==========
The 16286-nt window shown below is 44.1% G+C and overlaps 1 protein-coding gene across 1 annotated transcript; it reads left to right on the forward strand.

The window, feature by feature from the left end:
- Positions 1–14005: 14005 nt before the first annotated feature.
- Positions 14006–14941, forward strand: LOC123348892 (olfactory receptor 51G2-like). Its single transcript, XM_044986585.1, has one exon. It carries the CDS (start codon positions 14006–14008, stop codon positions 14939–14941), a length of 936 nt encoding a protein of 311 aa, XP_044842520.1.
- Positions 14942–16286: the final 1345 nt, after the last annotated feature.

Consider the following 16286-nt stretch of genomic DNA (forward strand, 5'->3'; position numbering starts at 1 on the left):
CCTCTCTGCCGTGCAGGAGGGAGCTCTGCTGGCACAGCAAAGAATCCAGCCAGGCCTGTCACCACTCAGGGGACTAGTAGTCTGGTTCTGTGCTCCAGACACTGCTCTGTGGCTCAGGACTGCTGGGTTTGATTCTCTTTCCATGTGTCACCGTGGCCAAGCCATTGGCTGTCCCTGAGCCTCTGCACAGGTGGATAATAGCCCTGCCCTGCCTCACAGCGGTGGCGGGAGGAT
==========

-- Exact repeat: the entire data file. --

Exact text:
The 16286-nt window shown below is 44.1% G+C and overlaps 1 protein-coding gene across 1 annotated transcript; it reads left to right on the forward strand.

The window, feature by feature from the left end:
- Positions 1–14005: 14005 nt before the first annotated feature.
- Positions 14006–14941, forward strand: LOC123348892 (olfactory receptor 51G2-like). Its single transcript, XM_044986585.1, has one exon. It carries the CDS (start codon positions 14006–14008, stop codon positions 14939–14941), a length of 936 nt encoding a protein of 311 aa, XP_044842520.1.
- Positions 14942–16286: the final 1345 nt, after the last annotated feature.

Consider the following 16286-nt stretch of genomic DNA (forward strand, 5'->3'; position numbering starts at 1 on the left):
CCTCTCTGCCGTGCAGGAGGGAGCTCTGCTGGCACAGCAAAGAATCCAGCCAGGCCTGTCACCACTCAGGGGACTAGTAGTCTGGTTCTGTGCTCCAGACACTGCTCTGTGGCTCAGGACTGCTGGGTTTGATTCTCTTTCCATGTGTCACCGTGGCCAAGCCATTGGCTGTCCCTGAGCCTCTGCACAGGTGGATAATAGCCCTGCCCTGCCTCACAGCGGTGGCGGGAGGAT